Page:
City Centre

Tourist attractions

The entire central zone of Novi Sad – Liberty Square, Zmaj Jovina Street, Dunavska Street and the streets in their surroundings – is a kind of exhibition space, a collage of architectural styles and realized ideas of foreign and domestic architects and builders that attract the eye of all visitors. At the turn of the 17th and 18th centuries, the center of the town was at the end of the Zmaj Jovina Street, as it is known today, where the old Bishop’s Palace – Vladičanski dvor – was built as early as 1741. Already during the first half of the 18th century, the center moved along  today’s Zmaj Jovina Street until it stopped at the Liberty Square – Trg Slobode.

Liberty Square gives the city center its recognizable modern look with its most important buildings, the City Hall (1994) and the Roman Catholic Name of Mary Church (1895), designed by György Molnár. An architectural gem that unobtrusively adorns the Churchyard – Katolička porta – is the Roman Catholic Parish Office Building – Plebanija (1808). Next to the Name of Mary Church, and partly in the Churchyard, lies the residential and commercial Ironman Palace – Gvozdeni čovek (1909), one of the architectural symbols of Novi Sad. The area of Liberty Square is defined by several other buildings as well. The palace which leans onto Njegoševa Street was built according to the design of Lipót Baumhorn in 1907 for the needs of the Savings Bank of the Novi Sad Catholic Community in the Art Nouveau style and the adjacent one was built in 1893 as the Grand Hotel “Majer” by an unknown designer in the Neo-Baroque style. Opposite these buildings on the square is the building of the Vojvodina Hotel originally built as the Jelisaveta Hotel in 1854,  in the classicist style. The space of the Liberty Square is also defined by the Tanurdžić Palace, completed in 1936 according to the design of Đorđe Tabaković.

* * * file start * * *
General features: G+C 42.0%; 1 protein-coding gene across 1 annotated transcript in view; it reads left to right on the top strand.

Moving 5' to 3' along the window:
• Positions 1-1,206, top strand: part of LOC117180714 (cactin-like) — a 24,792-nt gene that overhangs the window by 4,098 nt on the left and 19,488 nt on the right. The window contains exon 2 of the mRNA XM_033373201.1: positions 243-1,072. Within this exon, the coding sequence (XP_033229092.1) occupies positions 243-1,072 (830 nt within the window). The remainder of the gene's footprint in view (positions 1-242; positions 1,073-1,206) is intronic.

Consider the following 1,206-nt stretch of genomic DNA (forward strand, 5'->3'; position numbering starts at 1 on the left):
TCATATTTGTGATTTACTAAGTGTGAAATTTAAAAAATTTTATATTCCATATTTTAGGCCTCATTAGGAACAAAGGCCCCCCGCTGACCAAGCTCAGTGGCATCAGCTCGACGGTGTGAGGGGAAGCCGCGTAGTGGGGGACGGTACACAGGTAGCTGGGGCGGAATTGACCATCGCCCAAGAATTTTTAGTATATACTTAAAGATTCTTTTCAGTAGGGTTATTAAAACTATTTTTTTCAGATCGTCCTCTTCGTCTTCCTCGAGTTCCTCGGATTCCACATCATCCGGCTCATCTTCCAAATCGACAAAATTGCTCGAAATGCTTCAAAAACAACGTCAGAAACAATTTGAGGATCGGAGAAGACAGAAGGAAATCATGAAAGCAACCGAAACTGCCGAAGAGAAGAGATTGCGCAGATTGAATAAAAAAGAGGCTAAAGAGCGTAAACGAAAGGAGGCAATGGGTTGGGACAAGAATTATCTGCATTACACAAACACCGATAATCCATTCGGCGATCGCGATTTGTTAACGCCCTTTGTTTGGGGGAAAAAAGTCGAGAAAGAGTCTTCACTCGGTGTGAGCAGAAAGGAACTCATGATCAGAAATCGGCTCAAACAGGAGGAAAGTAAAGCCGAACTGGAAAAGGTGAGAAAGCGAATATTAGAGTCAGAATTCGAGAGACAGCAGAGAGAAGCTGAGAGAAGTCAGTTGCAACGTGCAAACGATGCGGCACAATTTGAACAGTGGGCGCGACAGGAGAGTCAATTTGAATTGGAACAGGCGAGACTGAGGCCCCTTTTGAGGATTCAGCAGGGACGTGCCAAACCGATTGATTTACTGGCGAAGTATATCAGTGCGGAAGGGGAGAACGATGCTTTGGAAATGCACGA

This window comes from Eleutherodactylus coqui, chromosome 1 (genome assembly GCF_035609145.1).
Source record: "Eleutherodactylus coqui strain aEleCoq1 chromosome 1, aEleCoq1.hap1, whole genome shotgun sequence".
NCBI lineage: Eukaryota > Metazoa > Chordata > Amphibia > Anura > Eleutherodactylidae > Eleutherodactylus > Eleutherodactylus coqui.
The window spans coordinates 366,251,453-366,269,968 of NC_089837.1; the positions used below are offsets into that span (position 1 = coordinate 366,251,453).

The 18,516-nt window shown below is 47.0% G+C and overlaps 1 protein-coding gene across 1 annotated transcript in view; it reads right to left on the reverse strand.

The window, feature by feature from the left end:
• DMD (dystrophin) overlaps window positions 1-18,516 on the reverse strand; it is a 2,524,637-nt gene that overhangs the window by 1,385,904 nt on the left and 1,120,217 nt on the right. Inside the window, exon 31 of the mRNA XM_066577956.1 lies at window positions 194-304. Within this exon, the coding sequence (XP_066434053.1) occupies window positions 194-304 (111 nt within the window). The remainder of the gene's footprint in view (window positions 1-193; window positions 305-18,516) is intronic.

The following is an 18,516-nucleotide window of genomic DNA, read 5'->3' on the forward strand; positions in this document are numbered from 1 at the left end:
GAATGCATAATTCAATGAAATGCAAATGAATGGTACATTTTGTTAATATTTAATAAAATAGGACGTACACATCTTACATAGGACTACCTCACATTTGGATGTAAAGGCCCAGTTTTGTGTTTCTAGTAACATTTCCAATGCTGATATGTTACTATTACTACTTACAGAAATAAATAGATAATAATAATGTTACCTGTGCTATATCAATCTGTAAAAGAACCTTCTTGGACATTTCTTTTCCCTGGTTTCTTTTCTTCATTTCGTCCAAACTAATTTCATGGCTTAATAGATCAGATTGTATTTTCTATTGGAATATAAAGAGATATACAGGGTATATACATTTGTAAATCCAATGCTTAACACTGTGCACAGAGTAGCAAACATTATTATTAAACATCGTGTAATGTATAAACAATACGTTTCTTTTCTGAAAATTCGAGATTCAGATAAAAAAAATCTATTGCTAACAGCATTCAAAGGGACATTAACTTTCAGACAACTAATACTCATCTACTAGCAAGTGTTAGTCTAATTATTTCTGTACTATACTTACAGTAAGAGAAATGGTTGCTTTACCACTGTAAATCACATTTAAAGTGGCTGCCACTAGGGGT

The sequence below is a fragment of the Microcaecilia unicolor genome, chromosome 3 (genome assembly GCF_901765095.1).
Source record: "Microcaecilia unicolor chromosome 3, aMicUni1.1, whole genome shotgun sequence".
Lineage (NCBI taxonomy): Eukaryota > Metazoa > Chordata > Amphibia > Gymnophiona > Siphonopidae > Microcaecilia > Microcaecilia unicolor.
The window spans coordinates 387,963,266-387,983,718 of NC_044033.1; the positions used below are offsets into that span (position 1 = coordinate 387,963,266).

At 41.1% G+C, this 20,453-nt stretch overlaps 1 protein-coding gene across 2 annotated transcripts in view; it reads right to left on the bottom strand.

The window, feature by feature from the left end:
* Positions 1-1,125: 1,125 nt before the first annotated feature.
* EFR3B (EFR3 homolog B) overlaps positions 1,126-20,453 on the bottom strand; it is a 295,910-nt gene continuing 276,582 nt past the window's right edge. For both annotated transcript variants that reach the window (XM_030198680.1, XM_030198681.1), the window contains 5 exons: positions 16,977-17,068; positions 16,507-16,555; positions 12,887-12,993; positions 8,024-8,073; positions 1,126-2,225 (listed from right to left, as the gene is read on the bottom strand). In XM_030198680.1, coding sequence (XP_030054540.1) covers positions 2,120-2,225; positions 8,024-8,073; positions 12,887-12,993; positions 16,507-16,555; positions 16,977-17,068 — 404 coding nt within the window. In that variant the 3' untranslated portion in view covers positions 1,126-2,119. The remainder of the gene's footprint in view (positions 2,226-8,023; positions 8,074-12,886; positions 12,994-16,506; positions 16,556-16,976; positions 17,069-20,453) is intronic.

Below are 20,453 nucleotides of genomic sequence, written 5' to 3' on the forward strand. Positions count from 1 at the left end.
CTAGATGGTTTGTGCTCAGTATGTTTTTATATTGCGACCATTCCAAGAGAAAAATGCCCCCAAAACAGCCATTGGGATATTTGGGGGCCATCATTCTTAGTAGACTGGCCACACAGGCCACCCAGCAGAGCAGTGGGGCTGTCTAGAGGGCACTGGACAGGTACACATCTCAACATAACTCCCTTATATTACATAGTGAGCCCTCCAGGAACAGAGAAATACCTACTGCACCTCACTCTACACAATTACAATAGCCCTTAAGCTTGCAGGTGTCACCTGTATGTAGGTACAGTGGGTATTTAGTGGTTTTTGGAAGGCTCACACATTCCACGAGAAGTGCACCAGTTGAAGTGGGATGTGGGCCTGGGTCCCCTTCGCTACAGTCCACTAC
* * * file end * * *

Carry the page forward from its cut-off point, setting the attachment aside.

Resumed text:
The architectural oeuvre of Vladimir Nikolic, considered by many to be one of the greatest Serbian architects at the turn of the 19th and 20th centuries, gave a recognizable appearance to the end of Zmaj Jovina Street. There are the Bishop’s Palace – Vladičanski dvor (1901), one of the most representative images of the city and the Building of the Great Serbian Orthodox High School (1900), today the Jovan Jovanović Zmaj High School. Right next to Bishop’s Palace is the Serbian Orthodox Church of St. George, last renovated in 1905 by Milan Michal Harminc. Nearby are the oldest preserved houses in the city: “At the White Lion” (around 1720) and Raletić’s Palace (1751).

The wandering eye of the traveler is always drawn to the striking complex of the Synagogue with the buildings of the Jewish Municipality and the Jewish School, built in 1909. The Novi Sad Synagogue is one of the largest in this part of Europe, designed in the Art Nouveau style by Lipót Baumhorn.

The two monumental buildings, seats of the Government and the Assembly of the Autonomous Province of Vojvodina, will impress the visitor with the whiteness of their marble facade. Also known as the Banovina Palace (1939), it was designed by Dragiša Brašovan, considered one of the greatest names of Serbian architecture in the period between the two world wars.